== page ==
The way networking works, no one user can destroy the network. It's a shared resource. I might not be able to run a business like old-school slashdot from my home server (when they had 100K users already), but I might well be able to start something like an old-old-school slashdot (say, 1000 users) from a home server, and build up momentum and revenue to enable me to then scale as needed with servers beyond the ones in my home. You are saying that such aspirations can be thwarted by ISPs that also have non-broadband-carrier divisions that have been making billions operating their own servers on the internet. I find it _too_ convenient that the "unfortunate expansion of our terms of service safetynets" manages to horribly throttle the home server software market that Vint Cerf, in an interview in my college networking textbook 10 years ago, envisioned flourishing in the new IPv6 world. Or as he writes on Google's IPv6 education page.

Similarly... it means that ISPs or Tunnel/Proxy providers, or web hosting farms, cannot come in and abuse the service -- degrading service for other users, or imposing undue costs on Google, to pay for attempts to commercially exploit a service that is being provided for personal use.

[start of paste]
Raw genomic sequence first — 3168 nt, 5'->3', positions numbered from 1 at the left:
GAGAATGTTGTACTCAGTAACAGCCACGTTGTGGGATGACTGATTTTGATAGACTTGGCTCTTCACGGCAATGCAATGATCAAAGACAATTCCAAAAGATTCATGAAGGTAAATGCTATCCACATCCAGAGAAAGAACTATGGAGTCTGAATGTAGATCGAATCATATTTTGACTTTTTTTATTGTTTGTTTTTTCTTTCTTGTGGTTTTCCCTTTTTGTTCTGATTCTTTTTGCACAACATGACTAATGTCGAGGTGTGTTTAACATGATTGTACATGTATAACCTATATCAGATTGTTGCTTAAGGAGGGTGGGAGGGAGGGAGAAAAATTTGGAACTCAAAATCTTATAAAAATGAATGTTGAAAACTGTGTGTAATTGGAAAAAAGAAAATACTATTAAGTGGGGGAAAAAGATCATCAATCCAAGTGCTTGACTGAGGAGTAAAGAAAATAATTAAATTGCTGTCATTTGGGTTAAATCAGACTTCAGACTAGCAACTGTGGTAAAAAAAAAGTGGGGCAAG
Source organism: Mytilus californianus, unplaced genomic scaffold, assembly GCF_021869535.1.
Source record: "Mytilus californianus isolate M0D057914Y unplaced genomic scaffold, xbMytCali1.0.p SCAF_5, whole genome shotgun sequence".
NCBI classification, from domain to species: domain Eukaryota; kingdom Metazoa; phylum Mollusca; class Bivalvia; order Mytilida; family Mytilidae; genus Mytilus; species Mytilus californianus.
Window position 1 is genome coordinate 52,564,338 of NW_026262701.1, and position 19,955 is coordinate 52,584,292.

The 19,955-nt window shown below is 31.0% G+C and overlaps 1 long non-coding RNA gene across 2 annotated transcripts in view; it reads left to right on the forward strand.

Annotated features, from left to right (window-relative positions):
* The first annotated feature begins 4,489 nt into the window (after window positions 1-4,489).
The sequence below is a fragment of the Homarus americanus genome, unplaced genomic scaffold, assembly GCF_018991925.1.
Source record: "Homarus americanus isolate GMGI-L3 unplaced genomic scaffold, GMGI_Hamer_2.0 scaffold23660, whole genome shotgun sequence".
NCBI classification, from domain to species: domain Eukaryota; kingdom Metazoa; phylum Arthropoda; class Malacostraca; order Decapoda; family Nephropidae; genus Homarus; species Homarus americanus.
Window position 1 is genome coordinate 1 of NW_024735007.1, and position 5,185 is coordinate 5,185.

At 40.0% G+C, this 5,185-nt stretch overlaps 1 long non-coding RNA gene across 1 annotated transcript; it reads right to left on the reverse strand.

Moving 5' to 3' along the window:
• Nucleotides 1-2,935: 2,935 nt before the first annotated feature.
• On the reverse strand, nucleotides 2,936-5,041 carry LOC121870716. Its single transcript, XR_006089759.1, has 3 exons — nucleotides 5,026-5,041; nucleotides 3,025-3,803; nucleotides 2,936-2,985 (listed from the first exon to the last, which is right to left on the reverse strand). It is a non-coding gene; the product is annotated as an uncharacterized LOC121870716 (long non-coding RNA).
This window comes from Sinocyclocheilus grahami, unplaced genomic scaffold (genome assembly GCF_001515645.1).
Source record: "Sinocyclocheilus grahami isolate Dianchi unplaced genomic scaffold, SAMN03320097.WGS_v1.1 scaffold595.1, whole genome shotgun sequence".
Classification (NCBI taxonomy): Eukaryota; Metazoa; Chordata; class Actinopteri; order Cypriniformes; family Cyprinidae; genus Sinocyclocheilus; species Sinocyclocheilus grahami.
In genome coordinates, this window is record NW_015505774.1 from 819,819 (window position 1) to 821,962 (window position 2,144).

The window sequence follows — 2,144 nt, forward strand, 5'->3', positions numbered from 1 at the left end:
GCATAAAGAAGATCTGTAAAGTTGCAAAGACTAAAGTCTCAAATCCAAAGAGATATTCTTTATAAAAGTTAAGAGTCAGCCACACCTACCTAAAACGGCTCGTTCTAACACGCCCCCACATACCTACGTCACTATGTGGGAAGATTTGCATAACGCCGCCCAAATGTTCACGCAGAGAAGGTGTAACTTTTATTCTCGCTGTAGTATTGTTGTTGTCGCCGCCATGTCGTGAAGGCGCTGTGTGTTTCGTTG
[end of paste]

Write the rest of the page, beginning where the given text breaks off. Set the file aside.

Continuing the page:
When my neighbors all watch the latest thing released on netflix, and I see my pr0n bandwidth rates lessened because we share network trunks, can I claim that my neighbors are "abusing" the service? Or are they merely "using" the service? I just want my fair share, no more, no less. Sending a packet to or from a remote client connected to my local server, is no more or less expensive for the ISP than sending a packet to or from a remote server from my local client. QED.

Comment Re:Yes, let's deal with this NSA thing first (Score 1) 81

Out of curiosity, why did you pick Google Fiber to complain about? Every ISP includes the same terms.

reasons, not necessarily in any order-

1) I was a kansas city resident at the time
2) I have a degree in computer engineering
3) about 20 years ago in college (and in fact in college when I was still attending high school), I enjoyed smoking pot, and playing doom at my university's computer center. After my subsequent education and carreer beginnings, I became passionate about pursuing the dream of running my own business, with my own server, at home. With enough freedom of speech on the internet to effectively clone slashdot (it's open source) and try to compete with them, maybe not using Google as my advertising partner (maybe gasp, not having an advertising partner at all).
4) GoogleFiber was the first residential ISP offering me IPv6, and coincidingly, gigabit rates